Emdashes—Modern Times Between the Lines

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Pollux writes:

“Some reviewers in Tucson and Kansas City, if they talk about American Splendor at [all,] are gonna say stuff like, ‘This is a comic book? Then why ain’t I laughin’?’ I know that, I’m ready for it.”

These are words spoken by Harvey Pekar in The New American Splendor Anthology (1991), or rather “Harvey Pekar,” the persona who inhabited volumes of comics. As figures and scenes from the Bible were rendered again and again by countless medieval and Renaissance artists, so Pekar was depicted by various comic illustrators, Robert Crumb not the least among them.

From the streets of Cleveland, Pekar gave us a documentary, in comics form, of life as a “flunky file clerk,” a working-class schlub, and self-deprecating visionary. If American Splendor was seen as narcissistic or overly concerned with everyday exertions, it’s because the fact that it was a record of one man’s mind and process was ignored. Pekar wanted to create comics this way. Why leave the reviewers in Tucson and Kansas City laughing when he could give them something new?

Alternative comics allowed for experimentation and collaboration. Comics could become something more than mass-produced, formulaic rags. American Splendor, and titles like it, was a comic to keep, shelve, and re-read. Pekar helped us all outgrow simplistic superhero comics.

Pekar was a curmudgeon, yes, but also a diamond in the rough. Pekar helped turn comics into a record of daily life, a collection of little moments that are otherwise forgotten but nonetheless are the stuff of real life.

And real life can be drab, boring, and stressful. Real life is filled with disappointment and solitude. But it can also be filled with laughter, drama, passion, and excitement. Pekar saw that the struggles between caped superheroes paled in comparison to the epic battles of daily life. Who needs Kryptonite when you have bills, loneliness, sickness, and David Letterman? And forget Green Lantern’s ring: what’s better than family or a hard-to-find jazz record?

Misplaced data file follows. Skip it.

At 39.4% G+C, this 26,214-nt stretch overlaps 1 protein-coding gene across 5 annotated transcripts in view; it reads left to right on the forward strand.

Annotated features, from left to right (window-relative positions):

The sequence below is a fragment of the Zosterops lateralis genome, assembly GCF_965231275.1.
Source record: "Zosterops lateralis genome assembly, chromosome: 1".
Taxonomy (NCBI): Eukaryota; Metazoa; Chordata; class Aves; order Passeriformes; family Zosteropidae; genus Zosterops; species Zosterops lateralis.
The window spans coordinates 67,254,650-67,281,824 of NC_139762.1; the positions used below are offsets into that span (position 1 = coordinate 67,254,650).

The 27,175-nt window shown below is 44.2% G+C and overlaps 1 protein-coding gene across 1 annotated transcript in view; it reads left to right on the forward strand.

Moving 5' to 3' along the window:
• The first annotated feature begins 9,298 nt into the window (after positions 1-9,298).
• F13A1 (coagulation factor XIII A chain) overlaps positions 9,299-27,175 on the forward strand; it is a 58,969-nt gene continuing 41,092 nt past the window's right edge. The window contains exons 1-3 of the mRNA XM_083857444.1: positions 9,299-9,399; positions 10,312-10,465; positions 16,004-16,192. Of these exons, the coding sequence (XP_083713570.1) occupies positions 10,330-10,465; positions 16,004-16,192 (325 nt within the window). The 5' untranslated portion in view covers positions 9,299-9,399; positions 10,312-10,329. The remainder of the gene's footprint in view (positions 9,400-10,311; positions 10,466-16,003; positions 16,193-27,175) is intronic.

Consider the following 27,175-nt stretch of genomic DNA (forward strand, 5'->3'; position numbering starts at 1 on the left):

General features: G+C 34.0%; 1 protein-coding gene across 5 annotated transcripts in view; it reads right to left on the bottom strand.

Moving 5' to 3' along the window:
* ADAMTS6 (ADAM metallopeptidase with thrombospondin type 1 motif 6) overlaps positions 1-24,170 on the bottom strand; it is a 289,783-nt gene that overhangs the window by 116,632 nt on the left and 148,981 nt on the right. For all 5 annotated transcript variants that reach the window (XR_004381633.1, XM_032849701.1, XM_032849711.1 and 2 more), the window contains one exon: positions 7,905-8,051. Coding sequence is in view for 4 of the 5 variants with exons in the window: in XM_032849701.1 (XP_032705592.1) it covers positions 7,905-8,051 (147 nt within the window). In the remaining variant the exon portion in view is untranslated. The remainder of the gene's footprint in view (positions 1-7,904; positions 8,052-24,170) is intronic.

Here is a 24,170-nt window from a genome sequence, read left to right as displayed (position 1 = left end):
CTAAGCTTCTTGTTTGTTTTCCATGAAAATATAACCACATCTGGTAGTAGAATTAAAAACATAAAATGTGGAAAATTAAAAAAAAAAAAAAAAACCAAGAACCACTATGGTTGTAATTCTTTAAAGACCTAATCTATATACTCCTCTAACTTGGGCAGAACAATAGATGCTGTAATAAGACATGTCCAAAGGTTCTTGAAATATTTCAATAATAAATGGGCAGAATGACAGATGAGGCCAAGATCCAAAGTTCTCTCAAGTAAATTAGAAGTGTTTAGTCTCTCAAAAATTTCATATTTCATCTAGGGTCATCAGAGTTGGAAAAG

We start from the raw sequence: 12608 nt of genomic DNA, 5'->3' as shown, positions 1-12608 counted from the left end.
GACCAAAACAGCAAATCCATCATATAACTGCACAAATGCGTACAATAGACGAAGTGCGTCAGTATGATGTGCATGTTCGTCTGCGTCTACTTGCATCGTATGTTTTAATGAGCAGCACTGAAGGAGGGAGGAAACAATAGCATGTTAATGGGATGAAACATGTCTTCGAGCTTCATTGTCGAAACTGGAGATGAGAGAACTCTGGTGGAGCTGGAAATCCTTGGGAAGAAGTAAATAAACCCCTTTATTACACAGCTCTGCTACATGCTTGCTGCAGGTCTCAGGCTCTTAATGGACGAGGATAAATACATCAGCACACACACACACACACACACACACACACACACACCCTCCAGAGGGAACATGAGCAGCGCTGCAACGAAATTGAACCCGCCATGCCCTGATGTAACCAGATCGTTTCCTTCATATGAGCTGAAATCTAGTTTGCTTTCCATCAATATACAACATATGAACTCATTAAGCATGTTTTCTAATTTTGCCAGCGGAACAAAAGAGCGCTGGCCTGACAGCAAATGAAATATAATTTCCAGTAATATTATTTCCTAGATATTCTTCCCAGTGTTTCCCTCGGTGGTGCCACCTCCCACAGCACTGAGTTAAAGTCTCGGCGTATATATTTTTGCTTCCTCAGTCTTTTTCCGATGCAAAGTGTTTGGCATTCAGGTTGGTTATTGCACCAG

It’s worth watching the clips of him on Letterman. I’m in Cleveland right now, and some friends posted them on Facebook today. Watch whatever you can find. It’s incredibly fascinating to watch these two midwestern malcontents go at it on nationwide 1980s TV. Watching Pekar, you have to admire his guts and his commitment to an oppositional viewpoint, apparently completely sincere, as if he could do no other. What’s funny is that this Dostoevskyian Underground Man, faced with the prospect of appearing on Late Night with David Letterman, reached for the Chomskyan agitprop persona. It didn’t seem to fit this particular misanthrope all that well, but it was the best option on offer — he really could do no other. And of course, his tirades about GE certainly have aged well, in our current media-governed society. Either way, what a mensch.

I really loved AMERICAN SPLENDOR and thought that the filmmakers did justice to him and his worldview

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2008 Webby Awards Official Honoree